So we’ve prepped our test question, organized our list into randomly sampled groups, made the big send, and waited a couple of weeks for the results.

Now is the moment of truth. The results.

And they tell us…

Oooh not good. In fact, this is 10% lower than our average open rate (not that a 40% open rate is anything to scoff at). However, Group 2’s (that’s the one at the top—just to be confusing) headline was all but identical to previous email headlines, which means that there was likely another reason for the low open rates.

More likely: our audience isn’t that in to PPC (and our previous PPC newsletters show it as well). As for open rate, headline 2 (following the old “6 tips to…” format) performed minutely better, not enough to give us meaningful data.

You will also notice the abysmal CTR, nearly half of our average. Ouch. Let’s get a little more info on this:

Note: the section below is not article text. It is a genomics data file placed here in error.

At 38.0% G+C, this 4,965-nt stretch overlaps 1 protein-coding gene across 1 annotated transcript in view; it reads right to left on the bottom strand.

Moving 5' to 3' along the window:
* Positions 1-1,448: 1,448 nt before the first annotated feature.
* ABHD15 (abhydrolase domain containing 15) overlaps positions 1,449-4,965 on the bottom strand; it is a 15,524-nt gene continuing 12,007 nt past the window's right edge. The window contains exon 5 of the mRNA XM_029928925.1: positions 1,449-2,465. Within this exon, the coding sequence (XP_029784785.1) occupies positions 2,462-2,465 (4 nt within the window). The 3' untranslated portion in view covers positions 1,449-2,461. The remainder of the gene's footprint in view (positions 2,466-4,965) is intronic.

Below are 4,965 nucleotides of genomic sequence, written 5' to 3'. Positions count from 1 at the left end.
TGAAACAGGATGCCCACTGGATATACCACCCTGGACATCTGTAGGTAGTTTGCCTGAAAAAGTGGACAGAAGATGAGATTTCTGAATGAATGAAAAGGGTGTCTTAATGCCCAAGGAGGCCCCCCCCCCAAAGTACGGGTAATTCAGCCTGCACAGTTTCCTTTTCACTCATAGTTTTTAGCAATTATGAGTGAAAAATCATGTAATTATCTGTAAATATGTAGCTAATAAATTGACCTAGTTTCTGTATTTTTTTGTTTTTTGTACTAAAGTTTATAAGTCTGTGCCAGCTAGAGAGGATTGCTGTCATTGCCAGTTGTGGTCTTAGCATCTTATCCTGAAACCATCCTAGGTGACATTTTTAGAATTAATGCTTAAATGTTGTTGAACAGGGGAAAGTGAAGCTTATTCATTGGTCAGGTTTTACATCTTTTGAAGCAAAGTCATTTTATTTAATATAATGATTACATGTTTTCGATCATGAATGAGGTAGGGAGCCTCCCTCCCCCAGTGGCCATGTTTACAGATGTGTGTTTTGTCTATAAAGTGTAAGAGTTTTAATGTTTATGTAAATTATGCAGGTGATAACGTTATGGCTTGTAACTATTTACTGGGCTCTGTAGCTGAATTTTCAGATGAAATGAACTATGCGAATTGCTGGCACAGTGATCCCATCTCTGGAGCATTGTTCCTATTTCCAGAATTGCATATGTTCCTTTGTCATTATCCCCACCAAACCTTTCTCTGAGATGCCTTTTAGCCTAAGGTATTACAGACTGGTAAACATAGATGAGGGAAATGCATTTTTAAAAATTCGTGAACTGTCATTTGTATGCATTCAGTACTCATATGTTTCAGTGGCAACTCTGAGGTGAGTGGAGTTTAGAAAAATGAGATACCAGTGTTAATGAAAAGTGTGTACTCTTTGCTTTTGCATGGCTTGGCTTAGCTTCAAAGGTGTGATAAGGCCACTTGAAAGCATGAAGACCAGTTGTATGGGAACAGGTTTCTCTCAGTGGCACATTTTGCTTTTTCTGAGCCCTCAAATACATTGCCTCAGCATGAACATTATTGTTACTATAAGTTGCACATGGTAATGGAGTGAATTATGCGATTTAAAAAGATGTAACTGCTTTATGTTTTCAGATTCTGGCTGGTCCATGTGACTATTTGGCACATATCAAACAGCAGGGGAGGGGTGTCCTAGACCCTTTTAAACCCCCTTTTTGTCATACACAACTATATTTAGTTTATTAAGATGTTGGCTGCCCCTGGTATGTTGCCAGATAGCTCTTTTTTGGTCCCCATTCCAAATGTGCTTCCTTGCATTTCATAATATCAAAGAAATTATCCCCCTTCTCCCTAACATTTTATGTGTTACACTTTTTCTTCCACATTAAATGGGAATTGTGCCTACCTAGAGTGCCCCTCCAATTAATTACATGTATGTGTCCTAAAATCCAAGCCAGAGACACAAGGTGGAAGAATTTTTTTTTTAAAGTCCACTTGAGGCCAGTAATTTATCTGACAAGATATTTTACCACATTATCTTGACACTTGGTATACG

Email 1:

Email 2:

Hard to read, but if you squint you will see that the unsubscribe rate it low, and the predominant click is on an external article (not necessarily a bad thing). This is likely caused by my call to read it in the “from the editor” section, but it also could be a result of interest in subjects like keyword research—a subject that seems useful, but that few people really understand. Guess we have an idea for the next PPC blog post.

All and all I guess it was a little anti-climactic. Looks like David might have been right back in Part 1: “By changing titles drastically you risk losing readers in the short run, as they see something with a different title, and assume its something they don’t want.” As our changes were some what minor, our emails targeted at a small and dedicated group, and our company branding always prominent, the results where somewhat less than dramatic.